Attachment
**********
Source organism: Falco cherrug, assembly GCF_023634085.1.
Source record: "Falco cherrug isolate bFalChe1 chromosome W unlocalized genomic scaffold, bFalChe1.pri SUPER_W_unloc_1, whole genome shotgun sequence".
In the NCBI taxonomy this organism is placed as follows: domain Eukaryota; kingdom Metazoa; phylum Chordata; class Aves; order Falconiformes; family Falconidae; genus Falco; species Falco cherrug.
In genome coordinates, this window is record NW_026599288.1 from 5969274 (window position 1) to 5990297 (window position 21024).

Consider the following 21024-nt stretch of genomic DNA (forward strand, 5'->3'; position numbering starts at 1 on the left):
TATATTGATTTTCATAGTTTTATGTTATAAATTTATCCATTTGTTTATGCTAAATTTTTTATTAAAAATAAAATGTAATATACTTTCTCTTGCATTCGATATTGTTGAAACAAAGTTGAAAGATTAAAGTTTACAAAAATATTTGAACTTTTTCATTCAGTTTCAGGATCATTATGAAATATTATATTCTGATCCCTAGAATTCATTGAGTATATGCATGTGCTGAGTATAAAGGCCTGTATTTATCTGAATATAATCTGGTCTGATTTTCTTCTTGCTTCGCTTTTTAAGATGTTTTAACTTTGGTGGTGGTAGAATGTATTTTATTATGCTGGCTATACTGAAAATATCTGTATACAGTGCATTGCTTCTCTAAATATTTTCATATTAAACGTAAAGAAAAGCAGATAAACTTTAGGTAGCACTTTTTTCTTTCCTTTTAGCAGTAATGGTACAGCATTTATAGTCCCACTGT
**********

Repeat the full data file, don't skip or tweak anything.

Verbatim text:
Source organism: Falco cherrug, assembly GCF_023634085.1.
Source record: "Falco cherrug isolate bFalChe1 chromosome W unlocalized genomic scaffold, bFalChe1.pri SUPER_W_unloc_1, whole genome shotgun sequence".
In the NCBI taxonomy this organism is placed as follows: domain Eukaryota; kingdom Metazoa; phylum Chordata; class Aves; order Falconiformes; family Falconidae; genus Falco; species Falco cherrug.
In genome coordinates, this window is record NW_026599288.1 from 5969274 (window position 1) to 5990297 (window position 21024).

Consider the following 21024-nt stretch of genomic DNA (forward strand, 5'->3'; position numbering starts at 1 on the left):
TATATTGATTTTCATAGTTTTATGTTATAAATTTATCCATTTGTTTATGCTAAATTTTTTATTAAAAATAAAATGTAATATACTTTCTCTTGCATTCGATATTGTTGAAACAAAGTTGAAAGATTAAAGTTTACAAAAATATTTGAACTTTTTCATTCAGTTTCAGGATCATTATGAAATATTATATTCTGATCCCTAGAATTCATTGAGTATATGCATGTGCTGAGTATAAAGGCCTGTATTTATCTGAATATAATCTGGTCTGATTTTCTTCTTGCTTCGCTTTTTAAGATGTTTTAACTTTGGTGGTGGTAGAATGTATTTTATTATGCTGGCTATACTGAAAATATCTGTATACAGTGCATTGCTTCTCTAAATATTTTCATATTAAACGTAAAGAAAAGCAGATAAACTTTAGGTAGCACTTTTTTCTTTCCTTTTAGCAGTAATGGTACAGCATTTATAGTCCCACTGT